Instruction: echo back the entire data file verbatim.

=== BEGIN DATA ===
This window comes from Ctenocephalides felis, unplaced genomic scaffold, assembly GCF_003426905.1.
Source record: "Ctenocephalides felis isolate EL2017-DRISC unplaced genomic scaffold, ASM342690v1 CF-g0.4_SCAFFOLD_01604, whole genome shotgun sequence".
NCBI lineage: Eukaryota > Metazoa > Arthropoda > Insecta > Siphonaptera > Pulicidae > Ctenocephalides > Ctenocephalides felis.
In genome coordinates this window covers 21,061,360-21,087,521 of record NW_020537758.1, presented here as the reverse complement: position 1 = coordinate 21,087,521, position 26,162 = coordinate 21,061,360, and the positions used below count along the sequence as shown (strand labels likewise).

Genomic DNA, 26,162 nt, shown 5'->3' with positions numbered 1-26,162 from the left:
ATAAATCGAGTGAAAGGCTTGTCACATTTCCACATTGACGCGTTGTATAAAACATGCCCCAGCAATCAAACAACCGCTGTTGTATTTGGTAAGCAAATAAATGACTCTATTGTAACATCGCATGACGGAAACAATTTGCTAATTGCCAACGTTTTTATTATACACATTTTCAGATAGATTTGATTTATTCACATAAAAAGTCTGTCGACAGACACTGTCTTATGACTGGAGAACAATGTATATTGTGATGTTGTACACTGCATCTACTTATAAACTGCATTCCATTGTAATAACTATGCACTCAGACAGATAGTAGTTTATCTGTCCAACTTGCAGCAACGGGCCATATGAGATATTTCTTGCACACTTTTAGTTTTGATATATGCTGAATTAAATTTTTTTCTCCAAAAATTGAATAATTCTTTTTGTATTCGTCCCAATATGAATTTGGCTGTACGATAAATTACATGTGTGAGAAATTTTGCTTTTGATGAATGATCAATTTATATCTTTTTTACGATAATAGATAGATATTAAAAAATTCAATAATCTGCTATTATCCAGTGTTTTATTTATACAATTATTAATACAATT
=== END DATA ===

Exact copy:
This window comes from Ctenocephalides felis, unplaced genomic scaffold, assembly GCF_003426905.1.
Source record: "Ctenocephalides felis isolate EL2017-DRISC unplaced genomic scaffold, ASM342690v1 CF-g0.4_SCAFFOLD_01604, whole genome shotgun sequence".
NCBI lineage: Eukaryota > Metazoa > Arthropoda > Insecta > Siphonaptera > Pulicidae > Ctenocephalides > Ctenocephalides felis.
In genome coordinates this window covers 21,061,360-21,087,521 of record NW_020537758.1, presented here as the reverse complement: position 1 = coordinate 21,087,521, position 26,162 = coordinate 21,061,360, and the positions used below count along the sequence as shown (strand labels likewise).

Genomic DNA, 26,162 nt, shown 5'->3' with positions numbered 1-26,162 from the left:
ATAAATCGAGTGAAAGGCTTGTCACATTTCCACATTGACGCGTTGTATAAAACATGCCCCAGCAATCAAACAACCGCTGTTGTATTTGGTAAGCAAATAAATGACTCTATTGTAACATCGCATGACGGAAACAATTTGCTAATTGCCAACGTTTTTATTATACACATTTTCAGATAGATTTGATTTATTCACATAAAAAGTCTGTCGACAGACACTGTCTTATGACTGGAGAACAATGTATATTGTGATGTTGTACACTGCATCTACTTATAAACTGCATTCCATTGTAATAACTATGCACTCAGACAGATAGTAGTTTATCTGTCCAACTTGCAGCAACGGGCCATATGAGATATTTCTTGCACACTTTTAGTTTTGATATATGCTGAATTAAATTTTTTTCTCCAAAAATTGAATAATTCTTTTTGTATTCGTCCCAATATGAATTTGGCTGTACGATAAATTACATGTGTGAGAAATTTTGCTTTTGATGAATGATCAATTTATATCTTTTTTACGATAATAGATAGATATTAAAAAATTCAATAATCTGCTATTATCCAGTGTTTTATTTATACAATTATTAATACAATT